Optical closures are vital in any fiber optic network. They provide safe connections for optical fibers, allowing proper splicing of the cables. They also protect the fibers from external factors. They are available in different styles, sizes and capacities.
The type of cable that is used for splicing is also a factor in the design of the fiber optic closure. If the cables are wet or have an irregular shape, they may damage the fibers. The closures must also be able to withstand harsh conditions.
Fiber optic splice closures have two main types: horizontal and vertical. Horizontal types are usually made of high-tensor plastic. They are also available in waterproof versions. They can handle up to 106 kph pressure.
Vertical fiber optic splice closures are usually dome-shaped. They can be installed on poles, in wall-mounts or on a pipeline laying way. They are firm in their structure and provide a great deal of optical strength.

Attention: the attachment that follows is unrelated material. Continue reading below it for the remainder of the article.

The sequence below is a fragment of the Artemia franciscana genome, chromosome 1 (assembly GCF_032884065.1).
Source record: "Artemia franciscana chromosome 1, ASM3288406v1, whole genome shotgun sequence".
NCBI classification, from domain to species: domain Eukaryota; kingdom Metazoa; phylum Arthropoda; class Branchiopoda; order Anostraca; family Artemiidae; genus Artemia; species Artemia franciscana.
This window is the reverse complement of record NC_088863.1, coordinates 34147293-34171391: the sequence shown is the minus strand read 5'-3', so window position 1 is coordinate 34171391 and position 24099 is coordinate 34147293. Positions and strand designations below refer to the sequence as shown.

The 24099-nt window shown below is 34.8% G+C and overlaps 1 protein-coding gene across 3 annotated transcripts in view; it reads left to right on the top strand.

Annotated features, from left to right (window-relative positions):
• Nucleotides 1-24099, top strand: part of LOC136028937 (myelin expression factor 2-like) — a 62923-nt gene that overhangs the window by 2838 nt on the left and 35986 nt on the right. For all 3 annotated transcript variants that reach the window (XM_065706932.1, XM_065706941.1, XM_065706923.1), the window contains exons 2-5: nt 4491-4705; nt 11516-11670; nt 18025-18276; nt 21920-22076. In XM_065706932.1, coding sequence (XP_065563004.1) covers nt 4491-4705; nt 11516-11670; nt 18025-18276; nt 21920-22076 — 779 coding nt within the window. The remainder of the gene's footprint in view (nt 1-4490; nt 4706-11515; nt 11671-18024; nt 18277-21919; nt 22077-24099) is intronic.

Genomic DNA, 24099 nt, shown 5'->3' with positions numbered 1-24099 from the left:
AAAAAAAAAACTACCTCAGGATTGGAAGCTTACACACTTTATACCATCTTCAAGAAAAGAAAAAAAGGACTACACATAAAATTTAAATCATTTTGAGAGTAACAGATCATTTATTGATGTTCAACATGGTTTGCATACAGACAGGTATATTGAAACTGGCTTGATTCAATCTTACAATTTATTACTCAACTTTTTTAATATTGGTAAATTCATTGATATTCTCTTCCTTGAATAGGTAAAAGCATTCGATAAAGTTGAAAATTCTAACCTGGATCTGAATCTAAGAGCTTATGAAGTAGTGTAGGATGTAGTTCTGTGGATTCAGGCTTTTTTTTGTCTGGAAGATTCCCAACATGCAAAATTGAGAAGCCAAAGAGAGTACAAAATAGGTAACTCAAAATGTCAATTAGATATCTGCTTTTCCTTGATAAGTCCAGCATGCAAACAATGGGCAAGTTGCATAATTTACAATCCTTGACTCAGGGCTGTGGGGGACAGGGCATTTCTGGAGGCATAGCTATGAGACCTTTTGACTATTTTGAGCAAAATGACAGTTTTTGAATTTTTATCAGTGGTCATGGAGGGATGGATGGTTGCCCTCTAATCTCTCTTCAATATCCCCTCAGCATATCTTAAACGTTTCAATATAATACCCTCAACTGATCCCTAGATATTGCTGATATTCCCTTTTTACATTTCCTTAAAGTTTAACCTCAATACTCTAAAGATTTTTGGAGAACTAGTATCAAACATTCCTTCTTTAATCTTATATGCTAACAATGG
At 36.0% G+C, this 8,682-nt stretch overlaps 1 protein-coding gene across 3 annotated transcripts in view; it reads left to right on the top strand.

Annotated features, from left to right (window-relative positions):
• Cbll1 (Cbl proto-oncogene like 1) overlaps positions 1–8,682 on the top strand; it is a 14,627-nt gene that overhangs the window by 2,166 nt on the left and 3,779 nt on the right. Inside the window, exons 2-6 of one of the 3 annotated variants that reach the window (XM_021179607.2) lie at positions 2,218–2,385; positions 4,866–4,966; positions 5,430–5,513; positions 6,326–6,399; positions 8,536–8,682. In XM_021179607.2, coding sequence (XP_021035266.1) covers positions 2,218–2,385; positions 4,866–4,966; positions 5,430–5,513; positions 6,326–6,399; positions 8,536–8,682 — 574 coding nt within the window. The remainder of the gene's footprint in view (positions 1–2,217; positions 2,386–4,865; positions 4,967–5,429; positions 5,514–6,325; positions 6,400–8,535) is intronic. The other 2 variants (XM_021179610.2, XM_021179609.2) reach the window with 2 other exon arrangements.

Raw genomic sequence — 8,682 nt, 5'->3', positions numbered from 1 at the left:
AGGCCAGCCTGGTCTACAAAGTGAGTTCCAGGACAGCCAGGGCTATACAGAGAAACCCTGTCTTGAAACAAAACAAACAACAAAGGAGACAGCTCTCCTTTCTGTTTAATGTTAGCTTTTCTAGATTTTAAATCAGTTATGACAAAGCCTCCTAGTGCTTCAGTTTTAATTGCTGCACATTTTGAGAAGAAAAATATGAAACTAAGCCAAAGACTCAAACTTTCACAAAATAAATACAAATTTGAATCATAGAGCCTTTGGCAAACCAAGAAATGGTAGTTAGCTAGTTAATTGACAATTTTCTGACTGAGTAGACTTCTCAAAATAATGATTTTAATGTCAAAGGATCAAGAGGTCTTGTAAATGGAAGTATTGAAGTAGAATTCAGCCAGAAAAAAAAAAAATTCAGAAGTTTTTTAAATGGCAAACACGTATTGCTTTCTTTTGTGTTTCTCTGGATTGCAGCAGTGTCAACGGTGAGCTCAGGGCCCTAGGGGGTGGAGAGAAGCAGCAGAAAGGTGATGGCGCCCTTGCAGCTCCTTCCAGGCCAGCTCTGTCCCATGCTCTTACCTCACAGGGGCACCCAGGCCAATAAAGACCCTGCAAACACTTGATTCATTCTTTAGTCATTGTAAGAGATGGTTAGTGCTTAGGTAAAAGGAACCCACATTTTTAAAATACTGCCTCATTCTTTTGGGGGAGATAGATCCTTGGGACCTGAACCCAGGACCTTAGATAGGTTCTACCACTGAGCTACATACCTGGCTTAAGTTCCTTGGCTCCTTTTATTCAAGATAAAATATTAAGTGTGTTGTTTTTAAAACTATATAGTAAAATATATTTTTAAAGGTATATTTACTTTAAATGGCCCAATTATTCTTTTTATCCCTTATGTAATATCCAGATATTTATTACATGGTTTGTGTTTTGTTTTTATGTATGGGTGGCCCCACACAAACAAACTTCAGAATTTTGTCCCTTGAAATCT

The number of ports that are available in a closure depends on the capacity of the network. Some manufacturers reduce the port size for branch cables. This helps to keep the physical size of the box to a minimum.
There are also fiber optic closures that have a locking mechanism to keep unauthorized users from entering the system. Depending on the application, a closure may also need C-cement or specialized sealing tape.
When choosing a closure, it is important to consider how the network will grow. If the network is expected to expand, you may need to purchase a closure with a larger capacity. You may also need to consider how easily the closure can be opened.